We're a small software company— 250 people—with a growing problem. After 20 years, some of our long-term employees, though they work hard and hold vital client and application knowledge, can't seem to handle the rising complexity and are getting expensive in terms of productivity. We don't want to counsel them out, but I sense we're investing too much in coaching them. What's the right way to handle this? — Anonymous, Los Angeles
You say you have a growing problem; we'd say you have a growth problem. Because aside from the layoffs you are trying to avoid and the stepped-up coaching that isn't working particularly well, a rapid and meaningful expansion of your business is the only solution to the painfully common—and precarious—situation you face. Indeed, if you don't start growing soon, you and your old-timers could all end up going down with the ship.
Not to sound alarmist, but in your case, we are alarmed. Countless companies of every type and size, sailing along smoothly for decades, have been sunk by your "enemy": the inclination to manage away a competitiveness problem with tweaks, a cost-cutting program here, an efficiency project there. The American automotive and telecom industries in the 1980s are perfect examples. They tried every management tool, device, and process. Little worked. And that's because managing your size is not the solution to competitive pressure. Growth is. It is the magic elixir that cures almost every business ill. No other kind of "fix" delivers its transformative power.
Think about it. You can try to boost the skills of your long-time employees, but it's costly, slow, and has reaped little benefit so far. You could also let them go humanely, with generous exit packages and outplacement counseling. But even with their relatively low productivity, the expensive people in your ranks appear to have valuable, even irreplaceable, knowledge. When they walk, how much business walks with them?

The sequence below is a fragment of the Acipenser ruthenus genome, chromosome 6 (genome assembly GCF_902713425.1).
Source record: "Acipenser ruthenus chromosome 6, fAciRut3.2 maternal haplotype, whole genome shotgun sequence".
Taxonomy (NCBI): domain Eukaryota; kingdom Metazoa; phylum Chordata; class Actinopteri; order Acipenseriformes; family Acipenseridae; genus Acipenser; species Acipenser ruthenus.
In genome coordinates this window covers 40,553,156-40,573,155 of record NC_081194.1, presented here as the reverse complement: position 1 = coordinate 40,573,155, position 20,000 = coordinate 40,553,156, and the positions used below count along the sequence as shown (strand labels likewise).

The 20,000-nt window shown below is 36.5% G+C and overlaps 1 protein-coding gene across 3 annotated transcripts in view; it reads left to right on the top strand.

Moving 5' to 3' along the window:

Which leaves just one option, getting bigger to generate new revenues to support your original team and benefit from their skills and contributions to your culture.
Your approach to growth can be organic, expanding your offerings and the markets in which you operate. But don't take organic to mean evolutionary. You've got to take real risks right now, moving faster and farther afield than you might initially like.
Better yet, don't dismiss a bolder move: buying your growth. Small outfits like yours are often reluctant to acquire. But with your tight-knit company's shared culture and limited product line, you're well-positioned to buy another company and integrate quickly. The economic situation may also work in your favor, as many companies facing slower growth could be more receptive than usual to an offer.
We certainly don't mean to suggest that your problem is a cakewalk. Solving it will take the courage to change. But if you focus on growing out of your problem, there's a strong chance for a happy ending. Not just for you, but for your people, old and new.
As companies globalize, are candid performance appraisals and employee rankings still possible in cultures where they seem to stir undesirable reactions? — J. Jones, Minneapolis
It's all a matter of throttle.
Look, some cultures, particularly those in Asia, seem to, well, freak out when American managers start practicing differentiation, especially the ranking of employees into performance categories, such as the top 20%, middle 70%, and bottom 10%. Then again, some Asian cultures have welcomed it. Indeed, we've seen companies in Chicago and Atlanta resist differentiation as often as we've seen ones in China and Europe embrace it. Our conclusion: Differentiation works everywhere when managers introduce it with clarity, spell out its benefits, and practice it fairly. Sure, cultures with deep traditions of "politeness" need differentiation to be throttled in slowly. But people the world over long to know where they stand. When it comes to accepting change, only their speed limits differ.